1. Hello there and welcome to the Mind Meld Travis! Now for those who may not know of you or of Creator's Edge Press, what can you tell us about yourself and the publisher?
Well, I've been an independent comic artist and creator for the last 20 years and I formed Creator's Edge Press with a group of colleagues in 2010. Our aim was not only to publish our own works, but help other like us get their books finished, printed and in the hands of more readers. Kind of a "learn from our mistakes in this business" kind of thing.
2. That certainly sounds like its a very challenging way to go about things. Has it led to any issues in the years since 2010?
Oh most certainly... but probably nothing more than any young company gets hit with. It's a struggle for sure, but one that we enjoy. A good friend of mine (who is also in the publishing world) called it "a strange hustle we do". That about sums it up!
3. As someone who has become pretty familiar with CEP since around 2012, I've noticed that all titles seemingly tend to get the GN treatment very quickly. Is this a more preferred way then going from single issue to single issue?
We dropped the idea of doing single issues for 2 main reasons: cost and commitment. In order to keep publishing physical single issues, you need to basically sell out of the previous one immediately. This isn't really an option for folks like us who are making most of our bread and butter at cons and shows. Distributors like Diamond are tough to get into bed with (without a ton of capital), so the old idea of an issue by issue series doesn't work for a group like ours. Also, when you aren't top tier, you tend to have a lot of people send you books with the best of intentions... but artists and writers are flakey and might drag their feet on a deadline or stop doing the book altogether. Leaving us holding the bag. There is nothing worse than having a fan pick up a copy of a #1 and never get to see that #2. That's a person you've lost now. More than likely for life. They lose faith in your company even if it wasn't our fault. But with graphic novels, you get an entire story arc and it costs less in the long run to produce.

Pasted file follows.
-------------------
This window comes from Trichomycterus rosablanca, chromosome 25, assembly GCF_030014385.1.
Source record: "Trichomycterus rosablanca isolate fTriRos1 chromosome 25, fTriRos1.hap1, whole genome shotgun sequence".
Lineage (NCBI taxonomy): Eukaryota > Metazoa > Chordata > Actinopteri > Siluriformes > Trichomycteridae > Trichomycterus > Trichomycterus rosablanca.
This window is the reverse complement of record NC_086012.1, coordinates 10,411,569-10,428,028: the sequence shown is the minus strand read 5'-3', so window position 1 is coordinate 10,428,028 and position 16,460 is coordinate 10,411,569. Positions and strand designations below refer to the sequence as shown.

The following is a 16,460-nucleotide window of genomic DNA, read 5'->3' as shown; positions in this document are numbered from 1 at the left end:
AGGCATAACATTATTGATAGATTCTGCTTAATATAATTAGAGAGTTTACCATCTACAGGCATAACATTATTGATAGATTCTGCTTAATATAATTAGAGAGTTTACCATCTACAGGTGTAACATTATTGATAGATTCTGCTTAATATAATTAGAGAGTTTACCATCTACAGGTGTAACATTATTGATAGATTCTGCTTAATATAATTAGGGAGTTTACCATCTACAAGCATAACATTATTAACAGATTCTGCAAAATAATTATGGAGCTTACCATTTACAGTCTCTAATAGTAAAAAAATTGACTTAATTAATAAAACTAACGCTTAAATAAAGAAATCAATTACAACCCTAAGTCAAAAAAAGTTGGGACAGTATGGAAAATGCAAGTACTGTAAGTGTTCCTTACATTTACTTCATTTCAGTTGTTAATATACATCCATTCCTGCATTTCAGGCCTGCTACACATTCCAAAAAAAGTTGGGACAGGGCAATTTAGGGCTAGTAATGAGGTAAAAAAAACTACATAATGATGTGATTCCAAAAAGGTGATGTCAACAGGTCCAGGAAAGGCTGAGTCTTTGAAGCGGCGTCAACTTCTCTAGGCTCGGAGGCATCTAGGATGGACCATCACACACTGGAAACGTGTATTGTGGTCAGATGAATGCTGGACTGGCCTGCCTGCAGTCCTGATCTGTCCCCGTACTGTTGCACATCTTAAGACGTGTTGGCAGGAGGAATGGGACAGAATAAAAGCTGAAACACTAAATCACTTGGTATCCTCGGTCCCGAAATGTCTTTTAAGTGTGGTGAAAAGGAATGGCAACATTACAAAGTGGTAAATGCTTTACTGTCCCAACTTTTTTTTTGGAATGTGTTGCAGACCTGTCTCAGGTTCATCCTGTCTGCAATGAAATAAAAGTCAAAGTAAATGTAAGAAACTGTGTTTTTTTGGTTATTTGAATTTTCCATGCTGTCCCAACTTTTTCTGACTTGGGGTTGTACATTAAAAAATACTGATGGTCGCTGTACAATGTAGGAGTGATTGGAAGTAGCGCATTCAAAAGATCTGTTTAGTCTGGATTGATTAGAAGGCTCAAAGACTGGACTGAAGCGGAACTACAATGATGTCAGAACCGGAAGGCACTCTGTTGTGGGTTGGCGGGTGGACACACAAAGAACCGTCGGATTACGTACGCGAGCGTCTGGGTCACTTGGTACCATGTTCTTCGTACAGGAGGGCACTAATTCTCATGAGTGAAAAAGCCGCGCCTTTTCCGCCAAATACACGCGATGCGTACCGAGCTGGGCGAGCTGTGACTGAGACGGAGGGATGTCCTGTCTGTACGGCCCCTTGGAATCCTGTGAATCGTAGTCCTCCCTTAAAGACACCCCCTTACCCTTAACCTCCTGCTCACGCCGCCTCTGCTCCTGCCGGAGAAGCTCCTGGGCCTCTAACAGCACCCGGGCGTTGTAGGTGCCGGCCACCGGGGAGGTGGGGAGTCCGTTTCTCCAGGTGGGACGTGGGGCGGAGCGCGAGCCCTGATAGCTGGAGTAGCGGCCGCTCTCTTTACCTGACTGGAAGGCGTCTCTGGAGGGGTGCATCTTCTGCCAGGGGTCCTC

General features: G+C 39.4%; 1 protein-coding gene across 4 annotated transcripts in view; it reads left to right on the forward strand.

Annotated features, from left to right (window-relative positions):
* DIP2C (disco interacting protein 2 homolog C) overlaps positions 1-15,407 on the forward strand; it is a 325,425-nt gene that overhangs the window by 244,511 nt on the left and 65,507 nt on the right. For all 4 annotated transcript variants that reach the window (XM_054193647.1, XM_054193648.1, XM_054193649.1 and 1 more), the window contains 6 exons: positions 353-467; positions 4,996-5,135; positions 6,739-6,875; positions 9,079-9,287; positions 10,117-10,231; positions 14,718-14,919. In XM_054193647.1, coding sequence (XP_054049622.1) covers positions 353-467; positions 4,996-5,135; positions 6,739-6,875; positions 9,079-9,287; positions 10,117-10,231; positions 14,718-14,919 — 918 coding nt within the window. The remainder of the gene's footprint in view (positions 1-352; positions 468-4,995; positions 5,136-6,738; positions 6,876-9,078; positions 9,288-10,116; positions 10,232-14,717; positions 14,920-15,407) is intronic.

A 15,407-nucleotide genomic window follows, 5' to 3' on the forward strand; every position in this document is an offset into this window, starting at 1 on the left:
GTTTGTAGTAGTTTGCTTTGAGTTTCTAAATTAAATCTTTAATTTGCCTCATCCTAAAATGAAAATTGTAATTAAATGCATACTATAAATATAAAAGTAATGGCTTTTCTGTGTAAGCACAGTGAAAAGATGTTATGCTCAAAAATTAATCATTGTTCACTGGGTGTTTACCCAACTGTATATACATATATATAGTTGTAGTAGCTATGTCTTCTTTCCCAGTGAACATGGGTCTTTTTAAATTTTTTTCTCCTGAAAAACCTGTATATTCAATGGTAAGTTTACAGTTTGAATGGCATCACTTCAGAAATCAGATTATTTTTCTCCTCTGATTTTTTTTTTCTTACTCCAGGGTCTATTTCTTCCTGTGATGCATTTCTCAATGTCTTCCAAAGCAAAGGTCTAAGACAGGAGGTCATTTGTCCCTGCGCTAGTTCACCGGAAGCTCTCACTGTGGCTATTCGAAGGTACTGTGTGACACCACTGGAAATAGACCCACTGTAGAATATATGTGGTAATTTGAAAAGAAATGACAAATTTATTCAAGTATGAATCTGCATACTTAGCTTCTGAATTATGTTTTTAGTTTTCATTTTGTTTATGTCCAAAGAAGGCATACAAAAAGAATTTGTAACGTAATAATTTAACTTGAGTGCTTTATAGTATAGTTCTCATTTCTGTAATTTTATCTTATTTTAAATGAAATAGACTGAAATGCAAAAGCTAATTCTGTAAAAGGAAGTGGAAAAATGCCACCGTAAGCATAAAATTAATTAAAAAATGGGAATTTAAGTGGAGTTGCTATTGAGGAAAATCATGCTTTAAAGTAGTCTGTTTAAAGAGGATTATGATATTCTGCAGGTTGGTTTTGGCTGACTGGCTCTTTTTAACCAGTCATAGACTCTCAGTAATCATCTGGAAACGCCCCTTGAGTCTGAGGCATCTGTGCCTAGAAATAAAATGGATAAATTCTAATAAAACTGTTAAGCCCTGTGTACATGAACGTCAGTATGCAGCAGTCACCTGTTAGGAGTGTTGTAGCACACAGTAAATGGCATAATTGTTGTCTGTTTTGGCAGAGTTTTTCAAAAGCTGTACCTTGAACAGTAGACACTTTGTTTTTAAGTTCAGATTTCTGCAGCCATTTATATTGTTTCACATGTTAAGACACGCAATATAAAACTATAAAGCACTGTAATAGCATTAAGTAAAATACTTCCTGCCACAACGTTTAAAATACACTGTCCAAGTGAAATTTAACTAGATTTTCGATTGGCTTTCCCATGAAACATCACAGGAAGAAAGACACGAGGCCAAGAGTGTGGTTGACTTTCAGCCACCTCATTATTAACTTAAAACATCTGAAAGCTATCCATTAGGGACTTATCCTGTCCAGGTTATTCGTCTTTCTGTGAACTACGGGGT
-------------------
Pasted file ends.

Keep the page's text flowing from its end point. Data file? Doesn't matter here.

4. You guys have shown you are willing to push boundaries and cross lines in certain books, is there any lines or boundaries you won't mess with?
Boundaries are a weird thing. It's all up to interpretation. Frankly, I think anyone should be able to tell whatever story they want to, as long as it's a GOOD story. As the submissions director, I see all sorts of insane nonsense cross my screen. And a lot of them are making books for sheer shock value alone. Now that in an of itself is not enough to make a good book. There has to be an interesting narrative, characters you care about and art that draws in the reader. I'm a pretty liberal guy and I've seen just about everything. Nothing really makes me think a book is automatically invalid. But, from a publisher standpoint, I'd have to look at perception as a factor. How are potential readers going to judge your company as a whole based on what you produce? for this reason, I typically shy away from stuff that's racist, homophobic, promotes gratuitous violence to women or children, and anything with a message of overall hate. The internet is full of places for folks to work out their demons... our con tables don't have to be one of them. But, as long as there is redeeming quality in a story and the art is good, I'm always willing to give it a shot!